RT-PCR is extracting RNA from the nasal or mouth swab. Due to the Genome sequencing technology, we have the sequence of SARS-COV-2, and RNA of the swab is checked whether virus and RNA share the same sequence. These tests are considered more reliable and precise worldwide. Even the Indian Council of Medical Research Department has proclaimed RT-PCR as the gold standard test for identifying the COVID-19 cases.

When the RT-PCR is positive and IgG is negative, the person is infected with the virus. The negative RT-PCR and IgG indicate the person is under risk of the virus. If the situation is where RT-PCR is negative but the IgG levels are positive, the person is probably immunized to the virus.
In these crucial times, one has to comprehend that each test has its own advantages and shortcomings. A single test cannot exhibit an accurate result.

The antigen test works as fast as RT-PCR. This type of test seeks out proteins only found in the virus, which the body’s immune response recognizes as distant. Antigen testing is convenient because even if it is less sensitive, it is rapid and the results are meticulous most of the time. The antigen is also inexpensive as compared to other types of testing. On 3rd of July 2020, Indian Council of Medical Research has written to all states/UTs saying that all private laboratories in their state who intend to initiate testing for the Novel Coronavirus should be encouraged to immediately apply for NABL accreditation to ensure quality testing and correct interpretation of the test results.

Who is more prone to the Novel Coronavirus and should get the testing done?

  • Immuno-compromised patients (Patients of TB, HIV, etc.)
  • Healthcare Workers (Doctors, nurses, other medical staff)
  • Security personnel who are in direct contact with visitors daily
  • Press Reporters (Who are working on-ground amidst epidemic)
  • Employees of essential sectors (Banks, electricity companies, post offices, public transport, oil/petroleum industry)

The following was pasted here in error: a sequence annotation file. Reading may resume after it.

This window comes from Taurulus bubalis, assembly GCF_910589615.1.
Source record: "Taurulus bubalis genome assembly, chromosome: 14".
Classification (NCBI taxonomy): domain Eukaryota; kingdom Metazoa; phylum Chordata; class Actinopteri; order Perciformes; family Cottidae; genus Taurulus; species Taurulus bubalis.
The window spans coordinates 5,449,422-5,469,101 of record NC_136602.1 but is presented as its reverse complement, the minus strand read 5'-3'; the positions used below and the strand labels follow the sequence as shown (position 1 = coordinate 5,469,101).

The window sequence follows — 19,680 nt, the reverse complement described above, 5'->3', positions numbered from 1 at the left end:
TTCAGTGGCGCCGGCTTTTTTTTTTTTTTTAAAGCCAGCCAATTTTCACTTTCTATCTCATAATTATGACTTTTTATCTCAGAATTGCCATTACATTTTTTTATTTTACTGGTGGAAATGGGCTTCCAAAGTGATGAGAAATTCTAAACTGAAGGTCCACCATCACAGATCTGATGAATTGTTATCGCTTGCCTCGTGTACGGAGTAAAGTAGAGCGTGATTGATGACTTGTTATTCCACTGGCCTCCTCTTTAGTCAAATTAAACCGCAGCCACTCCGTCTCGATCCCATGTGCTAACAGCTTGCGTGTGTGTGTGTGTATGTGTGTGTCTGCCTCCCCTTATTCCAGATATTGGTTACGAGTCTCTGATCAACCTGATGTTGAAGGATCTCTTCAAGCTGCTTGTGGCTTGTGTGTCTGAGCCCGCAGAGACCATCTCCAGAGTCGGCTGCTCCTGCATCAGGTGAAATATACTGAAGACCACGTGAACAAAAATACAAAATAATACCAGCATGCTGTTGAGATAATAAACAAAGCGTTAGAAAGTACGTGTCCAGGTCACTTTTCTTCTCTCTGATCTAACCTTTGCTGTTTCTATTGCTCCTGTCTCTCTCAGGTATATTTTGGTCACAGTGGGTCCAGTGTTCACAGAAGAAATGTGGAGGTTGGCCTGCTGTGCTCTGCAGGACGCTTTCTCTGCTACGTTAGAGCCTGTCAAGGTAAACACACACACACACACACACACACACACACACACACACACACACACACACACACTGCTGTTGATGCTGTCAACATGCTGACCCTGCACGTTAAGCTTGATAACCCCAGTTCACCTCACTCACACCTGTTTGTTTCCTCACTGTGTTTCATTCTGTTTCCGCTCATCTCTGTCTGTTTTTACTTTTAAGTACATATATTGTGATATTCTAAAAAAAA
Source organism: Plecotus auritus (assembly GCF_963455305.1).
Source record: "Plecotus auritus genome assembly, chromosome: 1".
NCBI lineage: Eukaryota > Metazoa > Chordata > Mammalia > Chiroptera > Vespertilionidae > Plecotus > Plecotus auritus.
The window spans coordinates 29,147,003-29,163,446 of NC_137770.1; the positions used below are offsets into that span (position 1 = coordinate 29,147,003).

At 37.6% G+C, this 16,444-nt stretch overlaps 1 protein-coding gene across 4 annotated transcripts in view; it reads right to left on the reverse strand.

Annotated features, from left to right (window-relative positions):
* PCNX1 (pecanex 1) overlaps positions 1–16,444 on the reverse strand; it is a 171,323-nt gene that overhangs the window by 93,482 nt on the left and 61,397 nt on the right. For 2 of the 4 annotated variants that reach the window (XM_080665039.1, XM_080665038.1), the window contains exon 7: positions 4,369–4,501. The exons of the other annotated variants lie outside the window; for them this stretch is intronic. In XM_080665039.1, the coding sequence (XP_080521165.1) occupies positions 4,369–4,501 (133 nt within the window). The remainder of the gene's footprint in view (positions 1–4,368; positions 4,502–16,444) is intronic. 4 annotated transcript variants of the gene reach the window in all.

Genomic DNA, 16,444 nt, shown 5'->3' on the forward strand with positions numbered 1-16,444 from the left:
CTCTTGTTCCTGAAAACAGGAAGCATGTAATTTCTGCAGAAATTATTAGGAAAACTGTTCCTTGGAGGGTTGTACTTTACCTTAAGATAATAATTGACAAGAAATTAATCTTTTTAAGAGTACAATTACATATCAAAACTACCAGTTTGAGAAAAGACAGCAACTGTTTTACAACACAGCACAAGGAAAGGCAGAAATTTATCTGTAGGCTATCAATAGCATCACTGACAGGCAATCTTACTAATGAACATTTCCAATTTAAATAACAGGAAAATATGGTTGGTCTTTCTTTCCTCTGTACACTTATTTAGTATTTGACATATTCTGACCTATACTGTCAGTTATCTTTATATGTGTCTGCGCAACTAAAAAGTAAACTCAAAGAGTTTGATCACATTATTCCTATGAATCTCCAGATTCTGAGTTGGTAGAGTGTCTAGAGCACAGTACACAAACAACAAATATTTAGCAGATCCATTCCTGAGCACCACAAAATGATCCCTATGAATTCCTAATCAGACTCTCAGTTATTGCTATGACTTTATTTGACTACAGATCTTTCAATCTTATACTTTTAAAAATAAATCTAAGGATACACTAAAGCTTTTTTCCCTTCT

• Police and paramilitary personnel
  • Individuals from containment zones

5 easy steps one should take to be safe from COVID-19 disease:

  1. Good Hand Hygiene – It sounds simple but it is vital a vital method to protect yourself from the virus. Wash your hands frequently with alcohol-based handwash or sanitizer to prevent the transmission from one person to another.
  2. Social Distancing – It plays a major role in keeping yourself safe and secure from virus exposure. If you are showing any symptoms, stay quarantined in your home and avoid being around other people as much as you can.
  3. Practice Respiratory Hygiene – Cover your mouth and nose while coughing and sneezing. Do it in a handkerchief or tissue paper and discard it immediately.
  4. Cleanliness – Keep your body well as your surrounding area clean at all times.
  5. Develop better immunity – Intake lukewarm water every day, sleep well, exercise regularly (including Yoga), eat healthy, and consume more of the Vitamin-C.

India is the second-most populous country in the world. Although the number of cases has reached the 7 Lakh in the country, the present lockdown is helping in dealing with this pandemic relatively well. In this fight against a dreadful virus, we still have a long way to go. Vast variances in the testing approach from country-to-country make the net numbers between countries unparalleled. But nationally, standardized equipment for widespread testing can ensure that consistent data is released and patients can be treated rapidly.